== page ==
(a) Representative electron micrograph from WT, KO, WT-ADR, and KO-ADR mice are shown with both low (x2K) and high (x10K) magnifications (scale bar: 5 μm). Arrows point to examples of effaced foot processes in ADR-injected mice. (b) Quantification of average foot process width in each group of mice is shown. Values are mean ± SEM (n = 60 glomeruli per group of 6 mice, ***p < 0.01 vs WT an KO, #p < 0.05 vs WT-ADR).

Figure 6: Increased podocyte loss in KO-ADR mice.
Figure 6

(a) Representative images of WT1 (red) immunostaining and DAPI (blue) of glomeruli are shown (n = 6, original magnification x400, scale bar: 50 μm). (b, c) WT1-positive cell number per 1000 µm2 glomerular tuft area (b) and WT1-positive cell number/glomerular cross-section (c) were quantified and expressed as relative fold changes to WT mice. (d) mRNA levels of Wt1 mRNA were measured using real-time PCR. (60 glomeruli per group; n = 6, *p < 0.05, **p < 0.01, ***p < 0.001 vs WT and KO, #p < 0.05 compared to WT-ADR).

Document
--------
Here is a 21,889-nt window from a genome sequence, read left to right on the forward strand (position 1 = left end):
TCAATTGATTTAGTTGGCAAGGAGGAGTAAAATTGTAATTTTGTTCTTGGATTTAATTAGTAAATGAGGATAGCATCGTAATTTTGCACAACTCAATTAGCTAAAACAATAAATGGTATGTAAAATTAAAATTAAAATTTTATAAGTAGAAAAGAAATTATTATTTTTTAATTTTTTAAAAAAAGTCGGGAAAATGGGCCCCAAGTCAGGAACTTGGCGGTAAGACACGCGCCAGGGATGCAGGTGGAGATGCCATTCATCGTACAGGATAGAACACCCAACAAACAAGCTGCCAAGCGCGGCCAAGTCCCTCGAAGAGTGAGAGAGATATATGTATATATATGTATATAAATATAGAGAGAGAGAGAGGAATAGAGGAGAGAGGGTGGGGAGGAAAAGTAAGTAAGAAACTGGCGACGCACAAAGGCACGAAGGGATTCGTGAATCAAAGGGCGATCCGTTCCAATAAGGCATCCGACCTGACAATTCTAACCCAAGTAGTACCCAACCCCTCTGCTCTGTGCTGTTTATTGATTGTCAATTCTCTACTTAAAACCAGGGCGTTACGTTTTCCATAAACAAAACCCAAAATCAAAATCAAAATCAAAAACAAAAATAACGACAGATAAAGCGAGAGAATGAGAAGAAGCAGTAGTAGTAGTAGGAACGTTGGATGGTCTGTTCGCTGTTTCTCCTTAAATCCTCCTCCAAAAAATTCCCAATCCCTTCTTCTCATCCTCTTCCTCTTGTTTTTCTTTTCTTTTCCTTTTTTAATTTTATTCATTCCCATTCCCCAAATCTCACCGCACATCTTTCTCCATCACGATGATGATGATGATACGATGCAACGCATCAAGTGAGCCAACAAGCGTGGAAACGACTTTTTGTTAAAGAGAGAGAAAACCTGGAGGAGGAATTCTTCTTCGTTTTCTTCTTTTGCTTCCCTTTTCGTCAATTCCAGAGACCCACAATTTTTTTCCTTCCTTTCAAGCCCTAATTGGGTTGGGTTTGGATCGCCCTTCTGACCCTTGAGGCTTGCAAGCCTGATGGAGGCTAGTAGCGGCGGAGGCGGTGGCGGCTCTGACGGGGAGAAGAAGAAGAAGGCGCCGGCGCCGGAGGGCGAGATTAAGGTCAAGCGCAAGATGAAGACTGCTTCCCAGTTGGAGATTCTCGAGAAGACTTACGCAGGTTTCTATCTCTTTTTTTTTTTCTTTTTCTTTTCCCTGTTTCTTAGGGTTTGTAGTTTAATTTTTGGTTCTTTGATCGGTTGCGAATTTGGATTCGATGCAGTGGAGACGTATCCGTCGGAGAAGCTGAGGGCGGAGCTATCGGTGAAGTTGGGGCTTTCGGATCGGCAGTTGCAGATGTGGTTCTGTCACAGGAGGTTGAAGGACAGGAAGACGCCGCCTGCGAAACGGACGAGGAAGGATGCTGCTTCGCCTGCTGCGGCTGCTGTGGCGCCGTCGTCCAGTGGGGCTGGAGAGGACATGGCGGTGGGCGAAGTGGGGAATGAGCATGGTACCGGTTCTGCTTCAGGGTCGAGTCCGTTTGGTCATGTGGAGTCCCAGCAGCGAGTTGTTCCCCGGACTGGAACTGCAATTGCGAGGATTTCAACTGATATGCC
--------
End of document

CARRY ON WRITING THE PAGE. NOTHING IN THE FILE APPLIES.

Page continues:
Figure 7: Expression of nephrin and podocin is reduced in KO-ADR mice.
Figure 7

(a,d) Representative images of immunostaining of nephrin (green, a) or podocin (red, d) in glomeruli are shown. (b,e) Semi-quantification of nephrin or podocin expression is shown. (c,f) mRNA levels of nephrin or podocin were measured using real-time PCR. (60 glomeruli per group; n = 6, ***p < 0.001 vs WT and KO, #p < 0.05 WT-ADR, original magnification x400, scale bar: 50 μm).

Overexpression of C/EBP-α inhibited cytokine production in TNF-α or IL-1β stimulated podocytes